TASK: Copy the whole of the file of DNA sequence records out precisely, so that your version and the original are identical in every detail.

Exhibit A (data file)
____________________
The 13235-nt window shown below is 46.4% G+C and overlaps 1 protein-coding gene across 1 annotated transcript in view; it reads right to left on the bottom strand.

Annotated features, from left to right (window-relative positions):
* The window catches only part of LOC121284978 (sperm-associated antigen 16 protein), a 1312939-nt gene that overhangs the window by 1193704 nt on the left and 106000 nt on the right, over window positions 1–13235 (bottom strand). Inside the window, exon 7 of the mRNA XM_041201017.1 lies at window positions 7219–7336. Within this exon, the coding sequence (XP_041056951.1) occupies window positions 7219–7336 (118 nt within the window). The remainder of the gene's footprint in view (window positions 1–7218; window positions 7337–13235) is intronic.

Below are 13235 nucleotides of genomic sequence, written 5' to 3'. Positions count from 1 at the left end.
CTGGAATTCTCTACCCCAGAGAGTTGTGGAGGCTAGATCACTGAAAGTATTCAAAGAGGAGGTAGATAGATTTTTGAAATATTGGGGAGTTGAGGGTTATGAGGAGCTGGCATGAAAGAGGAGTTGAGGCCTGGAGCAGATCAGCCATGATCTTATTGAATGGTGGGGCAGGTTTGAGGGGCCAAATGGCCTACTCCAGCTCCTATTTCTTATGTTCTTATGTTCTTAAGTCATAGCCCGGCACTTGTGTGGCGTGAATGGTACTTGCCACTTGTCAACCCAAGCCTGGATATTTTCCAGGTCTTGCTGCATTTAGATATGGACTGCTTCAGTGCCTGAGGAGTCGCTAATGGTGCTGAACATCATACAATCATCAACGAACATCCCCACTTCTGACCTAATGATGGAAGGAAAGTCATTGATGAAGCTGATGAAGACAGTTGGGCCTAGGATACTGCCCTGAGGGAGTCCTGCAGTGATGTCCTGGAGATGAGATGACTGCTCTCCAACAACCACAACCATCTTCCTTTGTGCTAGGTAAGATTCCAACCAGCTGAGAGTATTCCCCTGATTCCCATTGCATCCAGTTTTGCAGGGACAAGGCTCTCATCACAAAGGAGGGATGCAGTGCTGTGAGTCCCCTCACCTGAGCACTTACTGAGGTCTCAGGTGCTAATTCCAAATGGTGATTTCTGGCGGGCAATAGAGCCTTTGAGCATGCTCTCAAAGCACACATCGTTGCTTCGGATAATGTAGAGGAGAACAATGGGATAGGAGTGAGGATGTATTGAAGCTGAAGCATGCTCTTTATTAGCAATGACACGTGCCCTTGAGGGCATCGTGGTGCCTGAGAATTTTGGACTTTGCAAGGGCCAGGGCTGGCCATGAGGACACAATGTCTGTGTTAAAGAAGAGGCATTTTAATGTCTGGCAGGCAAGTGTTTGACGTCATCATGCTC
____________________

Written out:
The 13235-nt window shown below is 46.4% G+C and overlaps 1 protein-coding gene across 1 annotated transcript in view; it reads right to left on the bottom strand.

Annotated features, from left to right (window-relative positions):
* The window catches only part of LOC121284978 (sperm-associated antigen 16 protein), a 1312939-nt gene that overhangs the window by 1193704 nt on the left and 106000 nt on the right, over window positions 1–13235 (bottom strand). Inside the window, exon 7 of the mRNA XM_041201017.1 lies at window positions 7219–7336. Within this exon, the coding sequence (XP_041056951.1) occupies window positions 7219–7336 (118 nt within the window). The remainder of the gene's footprint in view (window positions 1–7218; window positions 7337–13235) is intronic.

Below are 13235 nucleotides of genomic sequence, written 5' to 3'. Positions count from 1 at the left end.
CTGGAATTCTCTACCCCAGAGAGTTGTGGAGGCTAGATCACTGAAAGTATTCAAAGAGGAGGTAGATAGATTTTTGAAATATTGGGGAGTTGAGGGTTATGAGGAGCTGGCATGAAAGAGGAGTTGAGGCCTGGAGCAGATCAGCCATGATCTTATTGAATGGTGGGGCAGGTTTGAGGGGCCAAATGGCCTACTCCAGCTCCTATTTCTTATGTTCTTATGTTCTTAAGTCATAGCCCGGCACTTGTGTGGCGTGAATGGTACTTGCCACTTGTCAACCCAAGCCTGGATATTTTCCAGGTCTTGCTGCATTTAGATATGGACTGCTTCAGTGCCTGAGGAGTCGCTAATGGTGCTGAACATCATACAATCATCAACGAACATCCCCACTTCTGACCTAATGATGGAAGGAAAGTCATTGATGAAGCTGATGAAGACAGTTGGGCCTAGGATACTGCCCTGAGGGAGTCCTGCAGTGATGTCCTGGAGATGAGATGACTGCTCTCCAACAACCACAACCATCTTCCTTTGTGCTAGGTAAGATTCCAACCAGCTGAGAGTATTCCCCTGATTCCCATTGCATCCAGTTTTGCAGGGACAAGGCTCTCATCACAAAGGAGGGATGCAGTGCTGTGAGTCCCCTCACCTGAGCACTTACTGAGGTCTCAGGTGCTAATTCCAAATGGTGATTTCTGGCGGGCAATAGAGCCTTTGAGCATGCTCTCAAAGCACACATCGTTGCTTCGGATAATGTAGAGGAGAACAATGGGATAGGAGTGAGGATGTATTGAAGCTGAAGCATGCTCTTTATTAGCAATGACACGTGCCCTTGAGGGCATCGTGGTGCCTGAGAATTTTGGACTTTGCAAGGGCCAGGGCTGGCCATGAGGACACAATGTCTGTGTTAAAGAAGAGGCATTTTAATGTCTGGCAGGCAAGTGTTTGACGTCATCATGCTC